Monday 24 June 2019

ADHD and "criminogenic cognitions": is inattention a key issue?

"These results indicate that in community-recruited adults, inattention rather than hyperactivity is related to criminogenic cognitions."

That was a key conclusion reached in the paper by Paul Engelhardt and colleagues [1] who set out to put some further scientific flesh on the bones of the finding of a "strong link between ADHD [attention-deficit hyperactivity disorder] and criminal behaviour." They were specifically interested in some of the cognitive processes behind such a correlation, and whether specific facets of ADHD might be more strongly related to criminal behaviour.

OK, first things first, although there is more than a passing connection between ADHD and risk of incarceration for example (see here and see here) I do need to point out that not every person diagnosed with ADHD is a criminal or would-be criminal. Sweeping generalisations about the effects of behavioural and/or psychiatric labels have done more than enough damage down the years, and I don't want to add to any stigma. That being said, I don't think it's unfair to point out that there is a body of peer-reviewed research evidence out there observing that ADHD certainly seems to increase the risk of contact with law-makers and law enforcers alongside a host of other events (see here).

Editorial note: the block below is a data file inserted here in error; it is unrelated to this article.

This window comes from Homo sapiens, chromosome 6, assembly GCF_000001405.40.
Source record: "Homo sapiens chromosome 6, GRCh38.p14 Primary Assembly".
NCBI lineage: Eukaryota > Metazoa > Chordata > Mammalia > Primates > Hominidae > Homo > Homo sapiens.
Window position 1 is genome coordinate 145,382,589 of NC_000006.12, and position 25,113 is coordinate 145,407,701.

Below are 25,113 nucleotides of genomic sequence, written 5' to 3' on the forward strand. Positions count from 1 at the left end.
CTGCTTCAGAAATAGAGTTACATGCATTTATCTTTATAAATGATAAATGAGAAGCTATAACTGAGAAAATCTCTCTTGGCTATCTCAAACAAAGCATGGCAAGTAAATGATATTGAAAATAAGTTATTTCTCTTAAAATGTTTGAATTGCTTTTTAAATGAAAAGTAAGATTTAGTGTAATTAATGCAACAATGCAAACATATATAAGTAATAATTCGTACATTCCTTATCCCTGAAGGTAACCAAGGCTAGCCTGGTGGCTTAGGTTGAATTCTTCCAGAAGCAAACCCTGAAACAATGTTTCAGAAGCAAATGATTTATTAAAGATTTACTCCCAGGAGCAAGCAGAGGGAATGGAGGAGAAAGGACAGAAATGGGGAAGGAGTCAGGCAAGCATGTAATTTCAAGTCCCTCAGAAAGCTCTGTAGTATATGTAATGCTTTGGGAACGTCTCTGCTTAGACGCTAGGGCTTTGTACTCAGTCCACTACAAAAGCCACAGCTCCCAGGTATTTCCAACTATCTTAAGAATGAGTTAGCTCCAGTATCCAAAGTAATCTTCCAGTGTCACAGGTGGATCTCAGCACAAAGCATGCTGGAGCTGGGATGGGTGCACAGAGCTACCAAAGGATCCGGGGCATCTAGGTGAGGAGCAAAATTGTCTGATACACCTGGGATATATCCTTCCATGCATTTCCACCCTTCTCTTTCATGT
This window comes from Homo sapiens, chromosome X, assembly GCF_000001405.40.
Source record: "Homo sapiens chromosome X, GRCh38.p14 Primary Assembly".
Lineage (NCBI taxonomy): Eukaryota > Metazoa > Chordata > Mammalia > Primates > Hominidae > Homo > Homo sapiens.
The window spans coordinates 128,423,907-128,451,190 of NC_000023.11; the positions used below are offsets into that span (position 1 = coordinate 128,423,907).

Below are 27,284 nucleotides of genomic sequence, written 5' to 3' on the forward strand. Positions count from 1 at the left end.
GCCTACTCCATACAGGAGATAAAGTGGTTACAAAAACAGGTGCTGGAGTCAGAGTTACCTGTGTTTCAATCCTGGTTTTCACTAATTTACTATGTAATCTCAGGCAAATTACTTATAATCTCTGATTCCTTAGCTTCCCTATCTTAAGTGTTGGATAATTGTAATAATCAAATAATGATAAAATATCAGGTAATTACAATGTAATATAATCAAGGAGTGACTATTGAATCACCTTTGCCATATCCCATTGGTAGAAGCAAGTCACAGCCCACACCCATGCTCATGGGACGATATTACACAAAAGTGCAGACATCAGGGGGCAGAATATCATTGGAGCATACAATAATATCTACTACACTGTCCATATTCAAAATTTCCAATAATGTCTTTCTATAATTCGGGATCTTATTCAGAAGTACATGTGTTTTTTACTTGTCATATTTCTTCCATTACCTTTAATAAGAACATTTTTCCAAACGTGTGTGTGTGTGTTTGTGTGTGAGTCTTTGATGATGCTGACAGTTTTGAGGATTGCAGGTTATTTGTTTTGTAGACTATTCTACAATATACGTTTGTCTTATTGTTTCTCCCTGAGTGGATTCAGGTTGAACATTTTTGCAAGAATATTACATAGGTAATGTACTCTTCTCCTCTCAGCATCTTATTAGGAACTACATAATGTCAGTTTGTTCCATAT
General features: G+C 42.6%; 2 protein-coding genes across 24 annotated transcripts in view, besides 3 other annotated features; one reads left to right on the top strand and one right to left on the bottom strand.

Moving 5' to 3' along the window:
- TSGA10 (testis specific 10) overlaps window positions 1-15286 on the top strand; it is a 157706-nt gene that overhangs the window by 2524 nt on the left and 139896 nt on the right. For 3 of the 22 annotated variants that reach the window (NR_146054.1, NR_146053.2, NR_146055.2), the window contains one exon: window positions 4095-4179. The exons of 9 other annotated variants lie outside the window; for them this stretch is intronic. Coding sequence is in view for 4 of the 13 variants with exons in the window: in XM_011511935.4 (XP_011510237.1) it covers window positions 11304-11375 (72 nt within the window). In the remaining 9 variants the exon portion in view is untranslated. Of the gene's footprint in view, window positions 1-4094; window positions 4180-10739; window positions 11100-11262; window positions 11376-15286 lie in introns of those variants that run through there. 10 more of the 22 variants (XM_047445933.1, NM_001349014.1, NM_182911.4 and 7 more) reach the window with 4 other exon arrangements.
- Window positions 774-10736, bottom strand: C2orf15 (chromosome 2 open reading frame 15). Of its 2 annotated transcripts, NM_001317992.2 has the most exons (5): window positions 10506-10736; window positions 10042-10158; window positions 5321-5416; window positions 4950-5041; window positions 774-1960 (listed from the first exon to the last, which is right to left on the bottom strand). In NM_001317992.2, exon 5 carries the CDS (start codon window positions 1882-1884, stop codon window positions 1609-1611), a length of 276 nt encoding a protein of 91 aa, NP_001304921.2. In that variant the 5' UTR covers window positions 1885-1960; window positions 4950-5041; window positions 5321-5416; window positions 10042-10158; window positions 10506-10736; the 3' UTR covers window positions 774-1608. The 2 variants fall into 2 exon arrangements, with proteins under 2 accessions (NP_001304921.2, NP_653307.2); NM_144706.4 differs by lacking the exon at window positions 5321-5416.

Engelhardt et al provided a sample of adults (N=198) aged between 18-65 years with a package of questionnaires designed to assess 'criminal thinking styles' and ADHD-related traits. Questionnaires were of the self-report kind. The results suggested that various variables/items on the ADHD questionnaire and more general demographic information *correlated* with criminogenic cognitions. So: "higher age and being female were negatively related to criminogenic cognitions" indicating that such variables were associated with lower criminogenic cognitions. Further, and as mentioned at the start of this post: "inattention/memory problems were more strongly associated with criminogenic cognitions than was impulsivity/emotional lability." In total, age, sex/gender and ADHD symptoms accounted for "between half and two-thirds of the variance in criminogenic cognitions."

The authors mention how their results differ from other data talking about hyperactivity as being linked to criminality, and whether their use of a non-criminal participant group and focus on criminogenic cognitions rather than criminality might be important. I'd agree that the Engelhardt results are important but require further investigations to be carried out to assess their validity. Having said that, the results as they stand do perhaps offer another avenue for intervention, based on the the idea that managing inattention (if that is possible) *could* be have some really important effects.


[1] Engelhardt PE. et al. The Relationship between Adult Symptoms of Attention-Deficit/Hyperactivity Disorder and Criminogenic Cognitions. Brain Sci. 2019 Jun 2;9(6). pii: E128.


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